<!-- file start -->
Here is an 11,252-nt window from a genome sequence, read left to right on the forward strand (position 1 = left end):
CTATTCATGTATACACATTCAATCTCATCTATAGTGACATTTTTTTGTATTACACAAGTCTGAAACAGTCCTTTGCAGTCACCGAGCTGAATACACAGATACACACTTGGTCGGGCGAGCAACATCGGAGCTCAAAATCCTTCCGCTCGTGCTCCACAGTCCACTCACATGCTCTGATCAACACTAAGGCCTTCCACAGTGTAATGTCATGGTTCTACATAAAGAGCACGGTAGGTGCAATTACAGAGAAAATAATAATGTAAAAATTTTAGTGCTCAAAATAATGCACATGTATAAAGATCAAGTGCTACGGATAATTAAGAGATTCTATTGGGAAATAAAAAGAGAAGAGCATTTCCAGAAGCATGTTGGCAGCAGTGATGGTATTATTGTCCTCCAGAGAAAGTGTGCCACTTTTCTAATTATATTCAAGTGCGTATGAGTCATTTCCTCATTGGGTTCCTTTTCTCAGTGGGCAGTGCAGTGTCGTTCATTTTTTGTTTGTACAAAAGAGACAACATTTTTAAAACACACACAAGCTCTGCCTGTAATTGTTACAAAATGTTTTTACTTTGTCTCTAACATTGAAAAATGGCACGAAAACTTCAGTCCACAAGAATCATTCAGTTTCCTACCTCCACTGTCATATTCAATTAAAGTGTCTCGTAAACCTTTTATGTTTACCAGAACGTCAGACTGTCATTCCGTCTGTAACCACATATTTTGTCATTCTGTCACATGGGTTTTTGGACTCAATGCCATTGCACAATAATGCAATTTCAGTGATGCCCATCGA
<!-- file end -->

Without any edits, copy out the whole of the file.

Here is an 11,252-nt window from a genome sequence, read left to right on the forward strand (position 1 = left end):
CTATTCATGTATACACATTCAATCTCATCTATAGTGACATTTTTTTGTATTACACAAGTCTGAAACAGTCCTTTGCAGTCACCGAGCTGAATACACAGATACACACTTGGTCGGGCGAGCAACATCGGAGCTCAAAATCCTTCCGCTCGTGCTCCACAGTCCACTCACATGCTCTGATCAACACTAAGGCCTTCCACAGTGTAATGTCATGGTTCTACATAAAGAGCACGGTAGGTGCAATTACAGAGAAAATAATAATGTAAAAATTTTAGTGCTCAAAATAATGCACATGTATAAAGATCAAGTGCTACGGATAATTAAGAGATTCTATTGGGAAATAAAAAGAGAAGAGCATTTCCAGAAGCATGTTGGCAGCAGTGATGGTATTATTGTCCTCCAGAGAAAGTGTGCCACTTTTCTAATTATATTCAAGTGCGTATGAGTCATTTCCTCATTGGGTTCCTTTTCTCAGTGGGCAGTGCAGTGTCGTTCATTTTTTGTTTGTACAAAAGAGACAACATTTTTAAAACACACACAAGCTCTGCCTGTAATTGTTACAAAATGTTTTTACTTTGTCTCTAACATTGAAAAATGGCACGAAAACTTCAGTCCACAAGAATCATTCAGTTTCCTACCTCCACTGTCATATTCAATTAAAGTGTCTCGTAAACCTTTTATGTTTACCAGAACGTCAGACTGTCATTCCGTCTGTAACCACATATTTTGTCATTCTGTCACATGGGTTTTTGGACTCAATGCCATTGCACAATAATGCAATTTCAGTGATGCCCATCGA